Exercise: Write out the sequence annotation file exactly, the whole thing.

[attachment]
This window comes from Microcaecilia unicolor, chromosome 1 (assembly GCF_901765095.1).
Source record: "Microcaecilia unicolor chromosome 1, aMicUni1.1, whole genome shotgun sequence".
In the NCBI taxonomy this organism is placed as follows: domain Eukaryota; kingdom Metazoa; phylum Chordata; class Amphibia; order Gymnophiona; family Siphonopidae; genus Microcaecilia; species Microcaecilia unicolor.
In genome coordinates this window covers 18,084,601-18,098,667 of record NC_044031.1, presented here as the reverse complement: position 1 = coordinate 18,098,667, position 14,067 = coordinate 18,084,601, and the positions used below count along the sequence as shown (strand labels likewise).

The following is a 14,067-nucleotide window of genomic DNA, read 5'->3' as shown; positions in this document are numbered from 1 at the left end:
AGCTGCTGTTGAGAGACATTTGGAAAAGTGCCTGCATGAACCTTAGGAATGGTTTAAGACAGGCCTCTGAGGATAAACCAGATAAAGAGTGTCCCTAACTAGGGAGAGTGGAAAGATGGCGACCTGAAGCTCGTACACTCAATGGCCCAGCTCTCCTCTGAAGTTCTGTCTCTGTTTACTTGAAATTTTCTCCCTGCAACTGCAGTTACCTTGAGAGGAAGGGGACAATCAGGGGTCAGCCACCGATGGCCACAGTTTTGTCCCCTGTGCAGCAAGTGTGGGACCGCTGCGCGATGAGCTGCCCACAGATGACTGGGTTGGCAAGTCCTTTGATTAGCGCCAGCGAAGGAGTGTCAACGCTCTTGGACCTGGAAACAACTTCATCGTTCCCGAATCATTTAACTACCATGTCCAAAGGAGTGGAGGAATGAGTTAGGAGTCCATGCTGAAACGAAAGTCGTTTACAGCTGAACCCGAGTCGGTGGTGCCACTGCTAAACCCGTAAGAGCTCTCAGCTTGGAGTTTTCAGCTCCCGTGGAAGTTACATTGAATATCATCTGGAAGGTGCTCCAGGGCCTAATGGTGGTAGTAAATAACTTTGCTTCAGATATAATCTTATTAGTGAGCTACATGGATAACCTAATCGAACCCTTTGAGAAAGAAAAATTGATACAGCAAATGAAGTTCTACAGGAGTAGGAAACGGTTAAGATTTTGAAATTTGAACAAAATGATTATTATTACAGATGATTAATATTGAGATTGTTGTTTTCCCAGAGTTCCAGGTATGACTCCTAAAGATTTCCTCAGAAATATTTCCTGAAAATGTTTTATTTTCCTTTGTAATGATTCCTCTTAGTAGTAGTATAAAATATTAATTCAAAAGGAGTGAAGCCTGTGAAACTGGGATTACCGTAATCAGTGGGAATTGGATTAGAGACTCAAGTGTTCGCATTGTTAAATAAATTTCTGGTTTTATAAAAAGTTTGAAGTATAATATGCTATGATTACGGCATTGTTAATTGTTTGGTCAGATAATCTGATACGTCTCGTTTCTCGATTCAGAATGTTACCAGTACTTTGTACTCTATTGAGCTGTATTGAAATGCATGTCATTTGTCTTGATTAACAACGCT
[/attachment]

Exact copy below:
This window comes from Microcaecilia unicolor, chromosome 1 (assembly GCF_901765095.1).
Source record: "Microcaecilia unicolor chromosome 1, aMicUni1.1, whole genome shotgun sequence".
In the NCBI taxonomy this organism is placed as follows: domain Eukaryota; kingdom Metazoa; phylum Chordata; class Amphibia; order Gymnophiona; family Siphonopidae; genus Microcaecilia; species Microcaecilia unicolor.
In genome coordinates this window covers 18,084,601-18,098,667 of record NC_044031.1, presented here as the reverse complement: position 1 = coordinate 18,098,667, position 14,067 = coordinate 18,084,601, and the positions used below count along the sequence as shown (strand labels likewise).

The following is a 14,067-nucleotide window of genomic DNA, read 5'->3' as shown; positions in this document are numbered from 1 at the left end:
AGCTGCTGTTGAGAGACATTTGGAAAAGTGCCTGCATGAACCTTAGGAATGGTTTAAGACAGGCCTCTGAGGATAAACCAGATAAAGAGTGTCCCTAACTAGGGAGAGTGGAAAGATGGCGACCTGAAGCTCGTACACTCAATGGCCCAGCTCTCCTCTGAAGTTCTGTCTCTGTTTACTTGAAATTTTCTCCCTGCAACTGCAGTTACCTTGAGAGGAAGGGGACAATCAGGGGTCAGCCACCGATGGCCACAGTTTTGTCCCCTGTGCAGCAAGTGTGGGACCGCTGCGCGATGAGCTGCCCACAGATGACTGGGTTGGCAAGTCCTTTGATTAGCGCCAGCGAAGGAGTGTCAACGCTCTTGGACCTGGAAACAACTTCATCGTTCCCGAATCATTTAACTACCATGTCCAAAGGAGTGGAGGAATGAGTTAGGAGTCCATGCTGAAACGAAAGTCGTTTACAGCTGAACCCGAGTCGGTGGTGCCACTGCTAAACCCGTAAGAGCTCTCAGCTTGGAGTTTTCAGCTCCCGTGGAAGTTACATTGAATATCATCTGGAAGGTGCTCCAGGGCCTAATGGTGGTAGTAAATAACTTTGCTTCAGATATAATCTTATTAGTGAGCTACATGGATAACCTAATCGAACCCTTTGAGAAAGAAAAATTGATACAGCAAATGAAGTTCTACAGGAGTAGGAAACGGTTAAGATTTTGAAATTTGAACAAAATGATTATTATTACAGATGATTAATATTGAGATTGTTGTTTTCCCAGAGTTCCAGGTATGACTCCTAAAGATTTCCTCAGAAATATTTCCTGAAAATGTTTTATTTTCCTTTGTAATGATTCCTCTTAGTAGTAGTATAAAATATTAATTCAAAAGGAGTGAAGCCTGTGAAACTGGGATTACCGTAATCAGTGGGAATTGGATTAGAGACTCAAGTGTTCGCATTGTTAAATAAATTTCTGGTTTTATAAAAAGTTTGAAGTATAATATGCTATGATTACGGCATTGTTAATTGTTTGGTCAGATAATCTGATACGTCTCGTTTCTCGATTCAGAATGTTACCAGTACTTTGTACTCTATTGAGCTGTATTGAAATGCATGTCATTTGTCTTGATTAACAACGCT